Transporting boards is always a problem for most home woodworkers. There are some helpful tips on how to have boards arrive on site in one piece.

There are clever ways to transport boards from the shop to a project site. Image credit: Kreg

There are clever ways to transport boards from the shop to a project site. Image credit: Kreg

When picking materials for DIY projects, one of the biggest challenges can be figuring out how to get them home. “Boards are long and can be heavy. Plywood is just plain unwieldy. Here are some techniques you can use to make it easier to get your materials home,” says expert Greg de Villiers Vermont Sales the official agents for Kreg South Africa.

De Villiers adds that materials are available in smaller sizes and that boards are commonly sold in 2.4m-long and longer sizes. “If you have a pickup or large SUV, hauling these boards may not be a problem. But that’s not the case with smaller vehicles,” he says.

For most projects, consumers will buy longer boards and cut them into shorter pieces. For this reason, it would be better to consider buying shorter boards instead. Many home centres sell commonly used boards in lengths from 60cm to 1.2m that are easy to handle and to haul in just about any vehicle. Consumers are likely to pay more per meter for these boards, however they are easy to transport.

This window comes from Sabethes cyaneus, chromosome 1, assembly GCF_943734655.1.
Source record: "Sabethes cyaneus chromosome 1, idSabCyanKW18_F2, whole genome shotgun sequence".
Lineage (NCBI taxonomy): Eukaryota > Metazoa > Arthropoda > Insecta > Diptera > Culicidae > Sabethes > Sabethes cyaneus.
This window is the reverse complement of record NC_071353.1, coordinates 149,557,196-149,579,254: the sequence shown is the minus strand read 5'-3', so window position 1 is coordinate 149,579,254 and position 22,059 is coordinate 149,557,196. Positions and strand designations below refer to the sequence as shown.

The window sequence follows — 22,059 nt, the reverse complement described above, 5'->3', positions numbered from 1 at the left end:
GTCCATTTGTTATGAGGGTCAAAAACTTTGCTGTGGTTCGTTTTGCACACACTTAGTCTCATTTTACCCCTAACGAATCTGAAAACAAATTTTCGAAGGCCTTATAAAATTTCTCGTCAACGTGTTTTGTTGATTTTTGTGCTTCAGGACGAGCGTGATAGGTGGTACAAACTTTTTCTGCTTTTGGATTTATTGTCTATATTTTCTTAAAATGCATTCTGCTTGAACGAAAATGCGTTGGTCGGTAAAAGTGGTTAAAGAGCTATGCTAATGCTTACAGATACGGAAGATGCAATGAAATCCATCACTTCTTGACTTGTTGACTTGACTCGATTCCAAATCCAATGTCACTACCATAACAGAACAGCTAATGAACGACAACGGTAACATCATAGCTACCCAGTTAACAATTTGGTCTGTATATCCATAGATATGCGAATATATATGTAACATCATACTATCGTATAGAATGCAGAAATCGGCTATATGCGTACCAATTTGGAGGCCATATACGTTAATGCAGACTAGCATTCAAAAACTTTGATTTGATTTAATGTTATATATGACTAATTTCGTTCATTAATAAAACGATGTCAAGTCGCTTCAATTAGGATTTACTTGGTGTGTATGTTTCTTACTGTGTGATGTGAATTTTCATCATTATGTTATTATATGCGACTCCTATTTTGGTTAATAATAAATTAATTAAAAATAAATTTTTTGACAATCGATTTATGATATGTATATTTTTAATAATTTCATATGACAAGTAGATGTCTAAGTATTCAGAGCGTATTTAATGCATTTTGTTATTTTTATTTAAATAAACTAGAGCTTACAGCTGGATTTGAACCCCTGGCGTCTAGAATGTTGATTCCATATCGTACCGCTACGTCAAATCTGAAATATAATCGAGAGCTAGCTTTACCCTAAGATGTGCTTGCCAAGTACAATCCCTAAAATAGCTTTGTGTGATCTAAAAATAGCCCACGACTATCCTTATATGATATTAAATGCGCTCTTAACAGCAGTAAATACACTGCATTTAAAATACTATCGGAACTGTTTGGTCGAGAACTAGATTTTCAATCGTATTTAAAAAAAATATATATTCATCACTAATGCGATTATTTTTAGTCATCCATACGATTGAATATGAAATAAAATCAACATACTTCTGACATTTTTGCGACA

Plywood is more complex as standard 12mx2.4m sheets are heavy and just plain huge. Plywood is also available in smaller sizes, such as 600mm x 600mm, 0.6m x 1.2m, and 1.2m x 1.2m. As with shorter boards, the convenience of smaller sheets does come at a higher price.

Another great way to get shorter boards and smaller sheets is to have them cut in the store. Almost all hardware stores and the big box stores offer cutting services for boards and plywood. They may charge a small fee per cut, but it is well worth the hassle of trying to transport unwieldy large boards. There are no restrictions for getting materials cut to standard size as the materials can be. cut to any size required for the project. Stores don’t guarantee 100% accuracy, so it is best to ensure that there is proper preparation beforehand. Consumers can take a copy of the materials list for the project which should list the size and quantity of every part.

When picking up materials, its best to organise them before head to the cutting area, that way it becomes easier to hand them to the person cutting. It is also helpful to provide a project plan as a cutting diagram in the plan will show which parts get cut from which boards and sheets. Having a tape measure and pencil on hand is useful in case if needed.

For transportation, it is important to have gloves for safety and ratcheting tiedown straps to secure your materials. An SUV or 4×4 with a roof rack is ideal for transporting long boards – though hauling plywood on a roof rack is tricky. If consumers are organising their own transport, they must ensure that they secure them properly to avoid any accidents. Some suppliers may offer a delivery service which is another transport option, although there is a fee applicable for this service.